2013 Annual Report on Drugs Presented in Minsk

On March 4, the National Press Center hosted a press conference during which the Report of the International Narcotics Control Board (INCB) for 2013 was launched. The presenation was organised by the UN Resident Coordinator’s Office in Belarus. The 2013 Report is an important landmark as it is the 45th annual report of the Borad since the establishment of the latter in 1968.

On March 4,the National Press Center hosted a press conference during which the Report of the International Narcotics Control Board (INCB) for 2013 was launched. The presenation was organised by the UN Resident Coordinator’s Office in Belarus.

The 2013 Report is an important landmark as it is the 45th annual report of the Borad since the establishment of the latter in 1968. The authors of this year’s Report primarily focus on economic consequences of drug abuse. The Committee’s experts provide data on the scale of social and economic costs of drug abuse in the five main areas: health, public safety, crime, productivity and governance.

In his address to the journalists Yury Oksamitnyi, UNICEF Representative in Belarus, stressed that the fight against drug trafficking should be kept up even when there is a need for strict cost cutting. “Special attention should be paid to those efforts that aim to prevent drug use. As the report shows, each dollar invested in such countermeasures, mobilization of community and development of national structures and other capabilities saves up to 10 dollars,” said Yury Oksamitnyi.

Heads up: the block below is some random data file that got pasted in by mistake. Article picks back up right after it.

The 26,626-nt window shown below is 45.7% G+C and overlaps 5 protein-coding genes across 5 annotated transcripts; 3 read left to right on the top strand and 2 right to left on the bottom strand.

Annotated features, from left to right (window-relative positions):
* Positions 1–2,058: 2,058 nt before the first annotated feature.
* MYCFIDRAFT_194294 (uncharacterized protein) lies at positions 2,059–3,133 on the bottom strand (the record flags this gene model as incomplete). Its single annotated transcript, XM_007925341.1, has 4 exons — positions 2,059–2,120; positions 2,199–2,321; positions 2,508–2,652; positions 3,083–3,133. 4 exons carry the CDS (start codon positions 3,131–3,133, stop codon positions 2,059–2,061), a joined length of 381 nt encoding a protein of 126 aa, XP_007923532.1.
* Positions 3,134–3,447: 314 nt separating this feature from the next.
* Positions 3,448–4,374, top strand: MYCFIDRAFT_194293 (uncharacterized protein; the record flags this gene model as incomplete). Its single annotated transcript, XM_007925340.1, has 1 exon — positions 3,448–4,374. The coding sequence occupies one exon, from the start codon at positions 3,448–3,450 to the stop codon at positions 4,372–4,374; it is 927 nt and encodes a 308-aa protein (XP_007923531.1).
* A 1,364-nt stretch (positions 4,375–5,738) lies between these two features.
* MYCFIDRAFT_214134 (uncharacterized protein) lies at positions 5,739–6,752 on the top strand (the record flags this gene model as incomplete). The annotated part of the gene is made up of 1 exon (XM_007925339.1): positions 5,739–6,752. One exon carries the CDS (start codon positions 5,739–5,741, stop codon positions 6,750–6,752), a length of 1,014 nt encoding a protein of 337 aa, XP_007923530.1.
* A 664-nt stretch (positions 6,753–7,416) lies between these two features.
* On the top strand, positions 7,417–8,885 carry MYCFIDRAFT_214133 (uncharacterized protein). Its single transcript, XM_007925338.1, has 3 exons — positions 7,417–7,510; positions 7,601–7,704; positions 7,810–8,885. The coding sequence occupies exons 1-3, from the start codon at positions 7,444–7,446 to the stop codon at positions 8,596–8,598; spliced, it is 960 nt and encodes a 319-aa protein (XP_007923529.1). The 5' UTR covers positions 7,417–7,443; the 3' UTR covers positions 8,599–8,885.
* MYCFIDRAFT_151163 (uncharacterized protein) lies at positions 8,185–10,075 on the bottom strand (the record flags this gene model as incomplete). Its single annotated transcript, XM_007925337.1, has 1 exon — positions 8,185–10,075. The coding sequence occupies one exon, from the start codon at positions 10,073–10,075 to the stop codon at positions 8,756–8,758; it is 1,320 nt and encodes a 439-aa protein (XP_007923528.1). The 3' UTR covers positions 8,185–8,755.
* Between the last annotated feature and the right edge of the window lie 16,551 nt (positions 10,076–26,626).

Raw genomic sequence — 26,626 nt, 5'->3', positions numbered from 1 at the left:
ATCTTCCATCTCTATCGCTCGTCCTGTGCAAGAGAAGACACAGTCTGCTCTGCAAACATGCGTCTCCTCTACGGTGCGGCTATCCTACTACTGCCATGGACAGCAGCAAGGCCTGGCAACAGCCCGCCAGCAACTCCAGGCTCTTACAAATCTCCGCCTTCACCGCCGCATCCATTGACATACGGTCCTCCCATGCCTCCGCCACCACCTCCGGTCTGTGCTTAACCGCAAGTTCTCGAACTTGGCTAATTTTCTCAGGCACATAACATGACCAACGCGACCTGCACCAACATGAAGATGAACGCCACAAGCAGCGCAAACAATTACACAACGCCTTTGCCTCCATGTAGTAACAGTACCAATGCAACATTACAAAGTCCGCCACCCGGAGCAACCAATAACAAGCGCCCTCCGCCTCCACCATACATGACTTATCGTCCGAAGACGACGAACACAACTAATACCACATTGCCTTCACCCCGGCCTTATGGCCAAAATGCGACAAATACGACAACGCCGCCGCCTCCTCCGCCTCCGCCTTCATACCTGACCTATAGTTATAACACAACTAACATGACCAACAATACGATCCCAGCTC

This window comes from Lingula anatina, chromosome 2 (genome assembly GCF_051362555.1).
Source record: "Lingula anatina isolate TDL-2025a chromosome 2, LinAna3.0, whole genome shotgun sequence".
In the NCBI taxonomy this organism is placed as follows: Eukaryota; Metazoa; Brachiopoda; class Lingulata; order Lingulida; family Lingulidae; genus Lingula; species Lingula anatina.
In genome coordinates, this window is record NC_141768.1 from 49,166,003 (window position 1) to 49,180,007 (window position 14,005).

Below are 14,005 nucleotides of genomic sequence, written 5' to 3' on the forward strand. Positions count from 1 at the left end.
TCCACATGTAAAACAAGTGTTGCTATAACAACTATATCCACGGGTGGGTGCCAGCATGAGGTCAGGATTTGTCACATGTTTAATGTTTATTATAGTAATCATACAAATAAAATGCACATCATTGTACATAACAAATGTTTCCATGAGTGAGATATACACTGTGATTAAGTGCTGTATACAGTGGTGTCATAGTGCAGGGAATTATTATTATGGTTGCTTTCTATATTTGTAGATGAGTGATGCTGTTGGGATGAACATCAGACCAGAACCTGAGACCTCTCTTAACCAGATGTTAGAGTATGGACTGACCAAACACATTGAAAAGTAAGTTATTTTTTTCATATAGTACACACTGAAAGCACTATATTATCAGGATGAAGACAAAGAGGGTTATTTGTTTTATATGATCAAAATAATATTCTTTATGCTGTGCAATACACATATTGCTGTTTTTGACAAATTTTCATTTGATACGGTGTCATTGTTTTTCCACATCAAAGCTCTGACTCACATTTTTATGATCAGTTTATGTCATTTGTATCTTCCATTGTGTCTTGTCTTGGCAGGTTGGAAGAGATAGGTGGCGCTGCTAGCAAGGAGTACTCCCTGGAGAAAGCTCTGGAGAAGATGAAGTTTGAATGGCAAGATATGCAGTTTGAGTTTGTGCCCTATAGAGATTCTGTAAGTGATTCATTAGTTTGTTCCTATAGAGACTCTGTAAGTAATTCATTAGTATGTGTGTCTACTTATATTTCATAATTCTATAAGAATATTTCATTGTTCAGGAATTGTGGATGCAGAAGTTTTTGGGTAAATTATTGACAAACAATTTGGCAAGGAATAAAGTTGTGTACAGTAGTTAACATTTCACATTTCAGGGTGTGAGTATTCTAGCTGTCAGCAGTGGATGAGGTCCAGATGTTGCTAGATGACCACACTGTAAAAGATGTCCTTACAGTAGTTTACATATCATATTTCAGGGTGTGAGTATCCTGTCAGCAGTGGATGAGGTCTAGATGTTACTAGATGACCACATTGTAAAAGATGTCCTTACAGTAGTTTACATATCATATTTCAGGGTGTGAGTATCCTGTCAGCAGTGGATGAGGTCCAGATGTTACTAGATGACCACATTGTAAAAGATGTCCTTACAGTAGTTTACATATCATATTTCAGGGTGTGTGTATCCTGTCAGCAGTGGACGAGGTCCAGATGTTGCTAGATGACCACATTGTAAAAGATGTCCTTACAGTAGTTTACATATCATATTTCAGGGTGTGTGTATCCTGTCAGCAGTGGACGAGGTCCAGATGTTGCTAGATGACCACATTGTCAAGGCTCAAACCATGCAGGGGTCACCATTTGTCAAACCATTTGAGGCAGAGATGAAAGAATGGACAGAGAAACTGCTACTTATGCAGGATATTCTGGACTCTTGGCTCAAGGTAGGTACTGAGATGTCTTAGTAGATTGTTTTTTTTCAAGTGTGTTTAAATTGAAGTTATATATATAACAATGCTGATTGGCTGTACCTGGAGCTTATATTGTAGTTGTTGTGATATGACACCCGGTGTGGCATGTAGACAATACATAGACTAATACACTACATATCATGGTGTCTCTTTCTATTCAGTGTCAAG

Talking about the regional aspect of drug control the UN experts pointed out that the use of amphetamine-type stimulants remained stable in Eastern Europe although several countries reported slight increase of their use. Heroin is the most used opiate in Eastern Europe followed by opium and morphine.

The Report also mentions that abuse of new psychoactive substances is spreading more and more widely with new substances coming up practically on a daily basis. “The use of new synthetic drugs leads to dire consequences,” said Ivan Konorazov, Chief Narcologist of the Ministry of Health. In his opinion, admission of such patients can last a month and a half which is twice as long as in case of opiate users.

Belarusian law enforcement authorities indicate the increasing popularity of smoking blends among youth. At present their share is almost 70% of all narcotic substances. “To prevent the spread of smoking blends the country takes most active actions. Last year the list of prohibited substances was extended by adding 73 more substances and 16 substitutes and 30 substances this year,” said Nikolay Karpenkov, head of the Office for Drug Control and Combating Trafficking in Human Being, the Ministry of Internal Affairs, during the presentation of the Report.

In his turn UNICEF Representative in Belarus confirmed that the UN agencies in Belarus will continue providing as much assistance as possible to safeguard the health and well-being of Belarusian people.

 

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Official website of the INCB 2013 Annual Report